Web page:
BtoB Online covers the launch of the refreshed ZoomInfo business information portal, equipped with a much more usable interface and improved content quality. The home page features three main tabs: company searches by keyword or company name, people searches and job searches via content from Zoominfo's content partner Indeed. Company content and most of the other site content is ad-supported, while searches for people by keywords and company name are part of a premium package that includes more powerful search tools. An interesting addition to the home page is a tag cloud representing popular keywords used for searches on ZoomInfo - some of which seem to show left-over preferences from testing but which in the long run should give users a sense of the "buzz" being generated by business information users.
It's interesting that the default search for Zoominfo is now keywords rather than company name, implying that the tool is useful for people trying to locate companies that offer specific products and services. A search for "flushometers" yields eight companies that seem to fit nicely, each with a summary of their strengths. One can refine their search with further clustered subcategorizations - in this instance "flushometer manufacturing"and "flushometer tank"are available - as well as by geography or annual revenues. A quick click of an icon next to the results adds the company profile into a Zoominfo "QuickList" at the bottom of the browser window; a user can define multiple QuickList folders for reference. Company profiles include revenues, number of employees, industrial classifications, Web site thumbshot and contact data - most of which is gleaned directly from Zoominfo's Web mining operations. A search results listing of competitors can be displayed by clicking on a link on the profile page; a competitive search for Sloan Valve Corporation yielded 29 potential competitors, most of which seemed to be very much in the thick of their competitive space.
Ad-supported visitors can get access to personal profiles built from Web content, which provides a Web-derived employment history, references to key Web pages covering the person's activities and the opportunity to build social network contacts with the individual. Registrants can maintain this profile information if they would like it to provide more accurate information. A search for Factiva's Clare Hart yielded one seemingly accurate profile but other people with a more complicated professional life still challenge Zoominfo's improved semantic processing. A search on Presidential advisor Karl Rove, for example, yields a robust list of alter egos defined for Rove in the online press, including a number of epithets.
Searching people by keywords or company names and titles yields an anonymous list of matches for ad-supported visitors, which can be converted into a listing with names associated with titles for premium PowerSearch subscribers. The shift to PowerSearch from free results gives somewhat different information, but with the additional filtering tools available in PowerSearch you can zero in on key contacts very quickly and get a list of probable phone numbers and email addresses. Gliding over a given contact name in the search results in PowerSearch mode pops up a summary of the person's profile page. Job searches work similarly overall, with filters for proximity, job types, job sources and company revenues.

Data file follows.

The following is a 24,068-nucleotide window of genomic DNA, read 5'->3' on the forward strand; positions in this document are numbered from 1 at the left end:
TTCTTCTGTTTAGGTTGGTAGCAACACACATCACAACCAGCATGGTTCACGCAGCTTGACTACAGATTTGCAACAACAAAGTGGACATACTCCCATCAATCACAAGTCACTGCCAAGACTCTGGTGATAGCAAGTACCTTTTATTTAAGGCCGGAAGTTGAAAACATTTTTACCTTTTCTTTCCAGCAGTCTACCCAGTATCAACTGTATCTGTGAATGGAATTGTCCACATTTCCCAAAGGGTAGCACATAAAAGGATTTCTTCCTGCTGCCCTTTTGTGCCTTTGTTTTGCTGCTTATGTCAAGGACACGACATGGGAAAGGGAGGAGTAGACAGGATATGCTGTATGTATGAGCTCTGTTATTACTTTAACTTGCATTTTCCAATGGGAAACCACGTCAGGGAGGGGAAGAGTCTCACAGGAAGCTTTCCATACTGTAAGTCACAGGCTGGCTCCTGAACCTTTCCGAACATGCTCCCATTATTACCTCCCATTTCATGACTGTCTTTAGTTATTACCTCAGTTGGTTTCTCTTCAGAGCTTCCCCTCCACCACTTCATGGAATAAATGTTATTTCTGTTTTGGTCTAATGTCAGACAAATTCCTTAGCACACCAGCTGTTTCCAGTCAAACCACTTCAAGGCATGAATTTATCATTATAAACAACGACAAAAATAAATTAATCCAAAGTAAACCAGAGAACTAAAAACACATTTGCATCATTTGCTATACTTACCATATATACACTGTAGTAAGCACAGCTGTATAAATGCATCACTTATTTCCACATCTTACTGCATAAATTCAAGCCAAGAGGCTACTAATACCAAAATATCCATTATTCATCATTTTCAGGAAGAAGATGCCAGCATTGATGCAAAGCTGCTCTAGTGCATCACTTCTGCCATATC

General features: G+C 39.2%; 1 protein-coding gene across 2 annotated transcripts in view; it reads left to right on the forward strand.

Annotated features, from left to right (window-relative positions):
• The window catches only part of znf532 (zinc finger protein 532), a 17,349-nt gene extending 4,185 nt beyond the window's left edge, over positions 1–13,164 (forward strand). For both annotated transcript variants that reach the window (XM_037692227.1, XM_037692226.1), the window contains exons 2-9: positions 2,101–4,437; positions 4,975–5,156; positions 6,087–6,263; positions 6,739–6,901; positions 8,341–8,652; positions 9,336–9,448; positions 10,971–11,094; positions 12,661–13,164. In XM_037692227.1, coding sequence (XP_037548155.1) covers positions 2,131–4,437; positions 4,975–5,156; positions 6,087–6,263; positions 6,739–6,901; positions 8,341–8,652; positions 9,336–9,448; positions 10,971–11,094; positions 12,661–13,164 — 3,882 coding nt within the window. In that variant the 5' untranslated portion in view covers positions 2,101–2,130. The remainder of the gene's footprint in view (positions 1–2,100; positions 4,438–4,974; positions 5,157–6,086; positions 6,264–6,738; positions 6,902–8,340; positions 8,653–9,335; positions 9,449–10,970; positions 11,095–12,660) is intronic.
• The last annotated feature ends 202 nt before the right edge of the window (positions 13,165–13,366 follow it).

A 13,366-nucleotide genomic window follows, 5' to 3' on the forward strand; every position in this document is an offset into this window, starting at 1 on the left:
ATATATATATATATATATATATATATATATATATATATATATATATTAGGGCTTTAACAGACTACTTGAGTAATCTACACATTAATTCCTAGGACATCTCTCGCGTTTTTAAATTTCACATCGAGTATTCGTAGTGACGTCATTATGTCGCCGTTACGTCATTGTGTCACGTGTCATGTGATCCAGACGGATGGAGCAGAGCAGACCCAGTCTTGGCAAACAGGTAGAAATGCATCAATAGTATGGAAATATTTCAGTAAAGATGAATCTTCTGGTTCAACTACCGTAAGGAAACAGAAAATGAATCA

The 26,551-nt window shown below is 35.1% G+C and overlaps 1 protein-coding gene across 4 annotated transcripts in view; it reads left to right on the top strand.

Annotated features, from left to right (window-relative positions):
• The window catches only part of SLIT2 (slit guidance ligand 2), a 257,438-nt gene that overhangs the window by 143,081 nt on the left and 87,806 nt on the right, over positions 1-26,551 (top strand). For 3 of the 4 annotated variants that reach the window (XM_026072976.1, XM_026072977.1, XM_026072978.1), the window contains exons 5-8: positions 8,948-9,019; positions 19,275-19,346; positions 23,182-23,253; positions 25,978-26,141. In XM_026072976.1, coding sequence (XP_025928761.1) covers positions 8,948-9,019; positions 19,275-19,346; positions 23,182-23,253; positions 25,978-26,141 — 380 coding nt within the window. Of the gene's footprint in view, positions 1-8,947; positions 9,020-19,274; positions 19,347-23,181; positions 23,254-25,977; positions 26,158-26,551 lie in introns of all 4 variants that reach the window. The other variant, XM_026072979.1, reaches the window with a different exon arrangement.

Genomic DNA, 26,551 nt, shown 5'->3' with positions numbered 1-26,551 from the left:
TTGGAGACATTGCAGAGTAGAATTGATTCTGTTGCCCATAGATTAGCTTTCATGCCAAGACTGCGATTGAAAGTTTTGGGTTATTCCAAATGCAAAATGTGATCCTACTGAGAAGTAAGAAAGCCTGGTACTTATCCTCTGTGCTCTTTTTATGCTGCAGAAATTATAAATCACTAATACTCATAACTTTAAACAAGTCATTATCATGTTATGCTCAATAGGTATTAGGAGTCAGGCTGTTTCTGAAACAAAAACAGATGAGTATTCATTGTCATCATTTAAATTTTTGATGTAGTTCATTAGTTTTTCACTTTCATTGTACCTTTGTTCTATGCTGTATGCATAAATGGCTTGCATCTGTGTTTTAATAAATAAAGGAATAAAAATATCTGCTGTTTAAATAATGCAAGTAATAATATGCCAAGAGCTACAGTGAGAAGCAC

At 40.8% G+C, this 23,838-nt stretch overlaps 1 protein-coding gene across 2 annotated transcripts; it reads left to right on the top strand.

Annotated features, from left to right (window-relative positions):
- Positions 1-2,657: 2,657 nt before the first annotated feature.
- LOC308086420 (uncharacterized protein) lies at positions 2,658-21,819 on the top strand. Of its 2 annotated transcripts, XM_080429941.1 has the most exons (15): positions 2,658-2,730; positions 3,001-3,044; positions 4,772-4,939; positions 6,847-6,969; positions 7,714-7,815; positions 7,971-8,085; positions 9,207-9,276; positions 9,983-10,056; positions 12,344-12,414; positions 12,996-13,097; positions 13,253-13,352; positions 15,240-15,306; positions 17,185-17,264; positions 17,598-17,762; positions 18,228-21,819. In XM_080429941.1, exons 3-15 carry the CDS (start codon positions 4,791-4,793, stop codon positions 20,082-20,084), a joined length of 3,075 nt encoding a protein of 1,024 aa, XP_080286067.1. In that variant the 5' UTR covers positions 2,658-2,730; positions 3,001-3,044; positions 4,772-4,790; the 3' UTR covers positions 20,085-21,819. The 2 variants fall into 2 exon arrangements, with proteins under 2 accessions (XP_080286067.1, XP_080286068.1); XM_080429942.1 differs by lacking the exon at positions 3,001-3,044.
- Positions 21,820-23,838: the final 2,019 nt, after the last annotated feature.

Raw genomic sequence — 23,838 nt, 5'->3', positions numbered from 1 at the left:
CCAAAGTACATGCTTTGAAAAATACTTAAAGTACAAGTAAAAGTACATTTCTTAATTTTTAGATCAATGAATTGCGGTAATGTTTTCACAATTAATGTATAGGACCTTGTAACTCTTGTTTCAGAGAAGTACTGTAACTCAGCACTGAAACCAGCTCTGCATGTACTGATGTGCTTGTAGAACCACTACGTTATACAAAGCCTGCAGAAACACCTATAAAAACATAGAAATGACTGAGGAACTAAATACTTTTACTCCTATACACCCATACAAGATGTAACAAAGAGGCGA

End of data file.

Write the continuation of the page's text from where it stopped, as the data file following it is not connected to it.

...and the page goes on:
While the improved technologies in ZoomInfo seem to yield improved results in many instances, the notable improvement in this release is the professional-grade design of the interface. Functions are easy to navigate and are organized consistently from one function to another: there's little guesswork involved. It's easier to normalize company information online than personal profiles, so this edition of ZoomInfo rightfully emphasizes this capability. In doing so ZoomInfo is positioned as a very useful multi-purpose company mining tool that can help both purchasers and sales and marketing professionals zoom in on the right targets for their efforts very quickly. The more problematic personal profile information is only going to be as good as the Web itself in most instances but that in and of itself can make ZoomInfo a very useful tool for accelerated "Googling" of people in professional roles. And once one gets into the PowerSearch tools the information can help to accelerate prospecting with ZoomInfo's frequent update cycles.
As we noted in our earlier news analysis on Zoominfo and Generate born-on-the-Web content is becoming the default "golden source" for corporate information, giving tools such as ZoomInfo a strong leg up as a structured reporter of how companies have positioned themselves in the marketplace. This shows up especially when one takes advantage of the on-the-fly clustering of company profiles: pop in a term like "Wiki" that's not in any industrial classification system and you get a relevant listing of companies that provide Wiki software and services. More traditional business information tools offer more sopisticated services and broader data sets to mine, but this edition of Zoominfo serves as a reminder that Web-first business information services are becoming a key resource for today's professionals.